The 20 Most Mysterious Disappearances of the 20th Century

Over the course of the 20th century countless people disappeared. Some, thankfully, returned safely – but not these 20. The circumstances surrounding their vanishings – which involved everything from kidnappings and murder to espionage and aliens – really captured the public’s imagination, but still no one could solve what happened to them.

20. Amelia Earhart

The first female pilot to fly across the Atlantic, Amelia Earhart was a true pioneer. In the summer of 1937 she endeavored to circumnavigate the globe in a Lockheed Model 10 Electra, but she never made it. The pilot vanished close to Howard Island in the Pacific Ocean, and while most historians agree that Earhart crashed into the sea, a few believe she made it to land – possibly Saipan, where some have suggested she was captured and executed by Japanese soldiers.

19. Michael Rockefeller

Michael, a fourth-generation Rockefeller family member, had a taste for adventure. In 1961 he teamed up with a Dutch anthropologist to explore New Guinea by wooden canoe, though on November 17 their boat capsized. Rockefeller was never seen again; maybe he was eaten by a shark or a crocodile. Some, however, believe he was killed by native tribes and that he may have been cannibalized.

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18. Heinrich Muller

As head of the Berlin Gestapo, Herman Muller was at Hitler’s bunker at the very end. Yet while the Fuhrer’s death is well documented, Muller seems to have simply vanished; to this day he remains the highest-ranking Nazi whose fate is unknown. Muller may have died in the bunker, where his body could have been destroyed. Or perhaps he joined other Nazis in fleeing to South America and living out his days under a new name.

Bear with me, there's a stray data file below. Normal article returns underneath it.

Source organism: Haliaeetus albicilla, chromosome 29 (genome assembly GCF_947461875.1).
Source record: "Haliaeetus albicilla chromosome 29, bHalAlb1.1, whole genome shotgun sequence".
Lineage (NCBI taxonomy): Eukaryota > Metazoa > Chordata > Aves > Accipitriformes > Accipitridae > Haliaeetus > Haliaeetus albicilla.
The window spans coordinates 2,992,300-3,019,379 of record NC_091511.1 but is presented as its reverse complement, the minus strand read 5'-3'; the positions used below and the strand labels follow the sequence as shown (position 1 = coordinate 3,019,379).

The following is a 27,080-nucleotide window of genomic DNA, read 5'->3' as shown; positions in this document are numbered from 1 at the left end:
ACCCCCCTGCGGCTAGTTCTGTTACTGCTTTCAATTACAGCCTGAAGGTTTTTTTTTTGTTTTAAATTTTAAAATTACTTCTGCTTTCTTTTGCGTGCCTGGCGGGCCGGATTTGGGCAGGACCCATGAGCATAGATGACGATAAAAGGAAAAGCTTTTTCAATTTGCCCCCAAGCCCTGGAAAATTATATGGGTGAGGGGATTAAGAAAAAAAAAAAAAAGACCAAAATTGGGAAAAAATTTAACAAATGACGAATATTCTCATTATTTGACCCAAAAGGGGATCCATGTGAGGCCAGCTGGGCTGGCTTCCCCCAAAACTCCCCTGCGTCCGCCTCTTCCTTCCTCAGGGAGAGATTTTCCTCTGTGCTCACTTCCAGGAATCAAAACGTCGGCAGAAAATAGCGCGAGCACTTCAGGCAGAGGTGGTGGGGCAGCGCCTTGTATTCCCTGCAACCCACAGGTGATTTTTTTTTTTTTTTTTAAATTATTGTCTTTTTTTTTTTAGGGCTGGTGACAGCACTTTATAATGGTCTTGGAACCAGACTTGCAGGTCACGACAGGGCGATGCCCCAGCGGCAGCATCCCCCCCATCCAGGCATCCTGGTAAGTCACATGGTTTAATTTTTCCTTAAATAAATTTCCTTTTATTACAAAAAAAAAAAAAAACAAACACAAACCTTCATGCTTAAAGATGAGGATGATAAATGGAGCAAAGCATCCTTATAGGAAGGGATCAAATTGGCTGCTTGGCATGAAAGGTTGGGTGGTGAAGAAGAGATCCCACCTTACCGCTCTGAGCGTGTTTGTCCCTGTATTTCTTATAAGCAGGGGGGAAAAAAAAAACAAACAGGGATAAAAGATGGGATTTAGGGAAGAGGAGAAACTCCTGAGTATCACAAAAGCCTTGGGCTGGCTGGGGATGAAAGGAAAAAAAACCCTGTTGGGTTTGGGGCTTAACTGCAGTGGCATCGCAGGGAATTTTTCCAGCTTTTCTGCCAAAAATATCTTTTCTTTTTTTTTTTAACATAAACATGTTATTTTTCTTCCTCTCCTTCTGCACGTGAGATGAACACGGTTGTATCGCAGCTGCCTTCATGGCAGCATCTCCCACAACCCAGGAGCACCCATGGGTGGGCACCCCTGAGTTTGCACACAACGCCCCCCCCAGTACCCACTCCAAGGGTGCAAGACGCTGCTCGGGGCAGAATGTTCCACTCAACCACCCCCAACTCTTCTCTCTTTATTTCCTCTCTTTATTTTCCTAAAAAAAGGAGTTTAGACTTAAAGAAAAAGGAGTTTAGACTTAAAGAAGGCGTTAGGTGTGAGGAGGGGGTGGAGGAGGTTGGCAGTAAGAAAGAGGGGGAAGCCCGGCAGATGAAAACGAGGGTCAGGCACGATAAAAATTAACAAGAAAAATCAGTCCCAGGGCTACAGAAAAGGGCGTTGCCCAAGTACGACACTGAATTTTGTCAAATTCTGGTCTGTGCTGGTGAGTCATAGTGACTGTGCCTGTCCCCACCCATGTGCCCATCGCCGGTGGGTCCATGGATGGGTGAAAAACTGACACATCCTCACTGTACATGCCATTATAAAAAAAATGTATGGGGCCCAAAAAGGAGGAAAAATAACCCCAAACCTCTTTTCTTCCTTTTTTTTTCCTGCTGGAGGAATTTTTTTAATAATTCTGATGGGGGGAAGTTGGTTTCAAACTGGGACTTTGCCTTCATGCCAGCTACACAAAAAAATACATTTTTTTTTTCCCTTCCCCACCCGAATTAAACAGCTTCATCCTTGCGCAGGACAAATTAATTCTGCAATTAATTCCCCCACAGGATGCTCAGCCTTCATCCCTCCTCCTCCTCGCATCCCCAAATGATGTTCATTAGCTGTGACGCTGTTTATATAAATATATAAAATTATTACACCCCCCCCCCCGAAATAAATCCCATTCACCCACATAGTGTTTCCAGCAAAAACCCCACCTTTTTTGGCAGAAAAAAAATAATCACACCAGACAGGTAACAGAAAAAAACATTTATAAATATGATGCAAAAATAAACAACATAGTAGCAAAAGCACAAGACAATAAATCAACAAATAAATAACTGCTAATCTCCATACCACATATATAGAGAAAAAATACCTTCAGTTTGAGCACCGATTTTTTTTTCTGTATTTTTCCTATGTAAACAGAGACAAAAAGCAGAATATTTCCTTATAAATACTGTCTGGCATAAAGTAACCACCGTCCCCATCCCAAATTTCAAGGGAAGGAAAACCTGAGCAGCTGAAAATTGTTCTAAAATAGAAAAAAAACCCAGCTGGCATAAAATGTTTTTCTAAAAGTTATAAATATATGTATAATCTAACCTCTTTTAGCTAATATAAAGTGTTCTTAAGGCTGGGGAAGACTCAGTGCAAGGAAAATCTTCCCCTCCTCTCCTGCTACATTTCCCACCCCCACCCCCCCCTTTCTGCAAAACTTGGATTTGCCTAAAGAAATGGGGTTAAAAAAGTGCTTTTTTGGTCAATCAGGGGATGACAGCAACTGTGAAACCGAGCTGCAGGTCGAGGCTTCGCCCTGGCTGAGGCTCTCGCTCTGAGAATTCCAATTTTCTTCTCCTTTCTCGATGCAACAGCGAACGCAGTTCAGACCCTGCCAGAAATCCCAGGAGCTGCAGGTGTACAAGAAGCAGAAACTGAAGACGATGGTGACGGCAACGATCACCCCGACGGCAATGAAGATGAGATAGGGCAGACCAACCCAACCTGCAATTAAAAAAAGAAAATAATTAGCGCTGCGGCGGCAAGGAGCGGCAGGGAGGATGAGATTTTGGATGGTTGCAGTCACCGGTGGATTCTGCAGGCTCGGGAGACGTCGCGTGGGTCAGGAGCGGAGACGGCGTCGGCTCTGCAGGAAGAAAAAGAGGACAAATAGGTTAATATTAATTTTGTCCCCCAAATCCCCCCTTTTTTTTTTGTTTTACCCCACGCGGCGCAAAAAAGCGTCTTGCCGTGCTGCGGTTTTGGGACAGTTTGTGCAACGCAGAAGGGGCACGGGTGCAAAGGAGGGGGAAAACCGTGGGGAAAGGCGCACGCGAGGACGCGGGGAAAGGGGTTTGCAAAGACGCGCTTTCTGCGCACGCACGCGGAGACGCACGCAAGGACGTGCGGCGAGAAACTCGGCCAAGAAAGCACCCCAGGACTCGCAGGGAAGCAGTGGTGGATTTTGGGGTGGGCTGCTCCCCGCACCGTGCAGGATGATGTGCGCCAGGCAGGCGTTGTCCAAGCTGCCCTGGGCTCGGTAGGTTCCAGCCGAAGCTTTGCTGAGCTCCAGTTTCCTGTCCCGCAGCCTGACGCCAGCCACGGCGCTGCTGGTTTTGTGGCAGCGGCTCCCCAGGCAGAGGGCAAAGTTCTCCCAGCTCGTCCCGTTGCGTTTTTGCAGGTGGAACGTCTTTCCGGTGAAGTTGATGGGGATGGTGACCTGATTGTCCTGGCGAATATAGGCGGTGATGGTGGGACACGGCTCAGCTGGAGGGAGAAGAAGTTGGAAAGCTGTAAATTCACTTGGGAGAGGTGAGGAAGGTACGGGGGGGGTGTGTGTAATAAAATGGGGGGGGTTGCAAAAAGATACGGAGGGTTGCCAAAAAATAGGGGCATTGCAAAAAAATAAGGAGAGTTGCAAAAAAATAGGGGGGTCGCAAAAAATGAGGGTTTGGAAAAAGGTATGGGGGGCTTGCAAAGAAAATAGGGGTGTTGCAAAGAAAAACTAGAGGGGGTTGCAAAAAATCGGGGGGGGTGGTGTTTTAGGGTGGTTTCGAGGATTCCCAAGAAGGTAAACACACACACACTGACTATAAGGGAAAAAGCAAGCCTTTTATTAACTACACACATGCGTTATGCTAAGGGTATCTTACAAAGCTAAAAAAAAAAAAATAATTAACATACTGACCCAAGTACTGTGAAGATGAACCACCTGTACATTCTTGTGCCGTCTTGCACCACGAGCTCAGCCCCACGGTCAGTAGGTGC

17. Victor Grayson

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On September 28, 1920, English politician Victor Grayson was summoned to the Queen’s Hotel in Leicester Square, London. He told his companions that he would return shortly – but he never came back. What became of him? Nobody knows. One biographer claimed he deliberately vanished to live under a new identity provided by the secret service; others argue that he was killed so he couldn’t blow the whistle on a corruption scandal. His case continues to baffle history buffs.

16. Felix Moncla

In 1953 first lieutenant Felix Moncla, then stationed at Michigan’s Kinross Air Force Base, was ordered to investigate a strange object detected by radar. But when Moncla got close to the object in his F-89C Scorpion jet – either directly above or below it, in fact, according to the radar screen – his plane suddenly vanished. The object, weirdly, continued traveling as normal. No trace of Moncla or his airplane has ever been discovered.

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15. Frank Morris

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Late on June 11, 1962, convicted felon Frank Lee Morris, along with two other prisoners, escaped from Alcatraz. The men left papier-mâché dummies in their cells, crawled through tunnels and then set off from the island on a makeshift raft. Their chances of making it were slim, to say the least, but some believe Morris survived. His case, which is overseen by the United States Marshals Service, remains open to this day.

14. Lord Lucan

British peer Lord Lucan was deemed legally dead in 2016, but how, where and when he died – or if he actually is dead – has never been proven. The aristocrat vanished on November 7, 1974 after the family’s nanny was found beaten to death. An inquest confirmed that Lord Lucan was guilty of her murder, but he would never face justice. Did he kill himself in shame? Or perhaps he fled abroad under a new guise.